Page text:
Patricia Dean (615) 438-3132 (Brentwood area)

The American Congress of Obstetricians and Gynecologists (ACOG) issued a practice bulletin in 2010, specifically addressing research about trial of labor after cesarean (TOLAC) and vaginal birth after cesarean (VBAC).  The old saying, “once a cesarean always a cesarean” no longer holds true. For many women who have had one prior cesarean or even two, they can attempt a TOLAC to achieve a vaginal birth.
Research Findings:

  • A woman who is able to have a VBAC has fewer complications including: avoiding major abdominal surgery which results in shorter recovery period and lower rates of hemorrhage and infection.

  • For women who may desire larger families, a VBAC may avoid future problems of multiple cesareans such as bowel or bladder injury, hysterectomy, infection, transfusion and issues with the placenta, such as placenta accreta and placenta previa.

  • There appears to be little difference in findings among women who have a low-transverse uterine incision and women who have low vertical incisions or unknown types of uterine incisions.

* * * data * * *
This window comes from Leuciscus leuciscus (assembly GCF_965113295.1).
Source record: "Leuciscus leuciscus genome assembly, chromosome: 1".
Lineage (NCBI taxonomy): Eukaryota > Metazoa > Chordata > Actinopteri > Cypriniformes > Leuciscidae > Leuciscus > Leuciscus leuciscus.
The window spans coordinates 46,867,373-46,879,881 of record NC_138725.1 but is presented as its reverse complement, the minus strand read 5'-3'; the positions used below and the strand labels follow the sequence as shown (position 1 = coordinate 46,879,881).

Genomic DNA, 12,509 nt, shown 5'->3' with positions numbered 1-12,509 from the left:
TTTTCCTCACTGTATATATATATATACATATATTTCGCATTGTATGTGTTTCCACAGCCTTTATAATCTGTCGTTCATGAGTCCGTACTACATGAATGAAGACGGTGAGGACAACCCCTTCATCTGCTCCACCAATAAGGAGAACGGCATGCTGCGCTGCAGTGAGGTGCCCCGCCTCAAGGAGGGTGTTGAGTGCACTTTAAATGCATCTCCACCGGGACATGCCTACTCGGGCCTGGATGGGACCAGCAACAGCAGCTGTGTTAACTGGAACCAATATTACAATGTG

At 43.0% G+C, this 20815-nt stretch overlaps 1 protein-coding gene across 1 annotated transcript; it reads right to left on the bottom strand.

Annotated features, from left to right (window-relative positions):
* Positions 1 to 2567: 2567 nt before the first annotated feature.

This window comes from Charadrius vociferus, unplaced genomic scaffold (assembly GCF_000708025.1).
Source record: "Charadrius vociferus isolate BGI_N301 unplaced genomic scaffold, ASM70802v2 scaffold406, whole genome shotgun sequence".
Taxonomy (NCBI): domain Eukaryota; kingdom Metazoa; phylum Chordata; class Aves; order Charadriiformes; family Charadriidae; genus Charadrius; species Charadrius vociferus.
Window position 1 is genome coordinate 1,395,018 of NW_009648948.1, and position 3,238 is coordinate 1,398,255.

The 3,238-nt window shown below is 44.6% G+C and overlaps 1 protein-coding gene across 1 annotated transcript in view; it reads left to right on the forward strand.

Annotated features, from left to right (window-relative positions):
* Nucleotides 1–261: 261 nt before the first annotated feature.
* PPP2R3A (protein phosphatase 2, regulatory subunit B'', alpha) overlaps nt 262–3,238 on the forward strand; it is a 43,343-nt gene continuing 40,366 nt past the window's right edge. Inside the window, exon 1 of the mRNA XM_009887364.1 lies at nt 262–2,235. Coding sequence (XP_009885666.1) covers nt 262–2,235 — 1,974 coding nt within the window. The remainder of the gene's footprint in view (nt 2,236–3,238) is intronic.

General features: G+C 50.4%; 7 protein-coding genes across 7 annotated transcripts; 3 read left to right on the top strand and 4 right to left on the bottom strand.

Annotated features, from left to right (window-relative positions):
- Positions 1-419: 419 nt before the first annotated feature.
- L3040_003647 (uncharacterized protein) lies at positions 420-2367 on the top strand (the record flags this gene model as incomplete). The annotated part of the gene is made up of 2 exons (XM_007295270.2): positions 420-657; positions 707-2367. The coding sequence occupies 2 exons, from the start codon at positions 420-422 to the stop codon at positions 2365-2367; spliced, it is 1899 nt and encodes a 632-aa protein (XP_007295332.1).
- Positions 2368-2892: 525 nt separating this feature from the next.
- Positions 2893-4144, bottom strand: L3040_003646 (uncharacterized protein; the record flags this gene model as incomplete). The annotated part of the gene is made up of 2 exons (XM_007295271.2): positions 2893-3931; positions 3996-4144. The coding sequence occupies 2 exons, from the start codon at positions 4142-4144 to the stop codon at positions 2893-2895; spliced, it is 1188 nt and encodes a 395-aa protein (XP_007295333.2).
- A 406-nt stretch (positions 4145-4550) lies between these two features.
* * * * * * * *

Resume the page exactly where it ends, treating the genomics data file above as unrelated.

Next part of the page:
• A classical, vertical incision or a T incision have the highest probability for uterine rupture.

  • The most common risk factor associated with a TOLAC is the risk of uterine rupture. The chance of a rupture for women with one prior cesarean delivery is less than one percent (0.7-0.9 percent chance). For women with two cesarean deliveries the chance of a uterine rupture is 0.9-1.8 percent.

  • Augmenting labor has been shown to decrease VBAC success rates, but is not contraindicated for TOLAC patients.

  • It is recommended that misoprostol (cytotec) not be used in TOLAC patients, as it has been shown to increase chances for uterine rupture.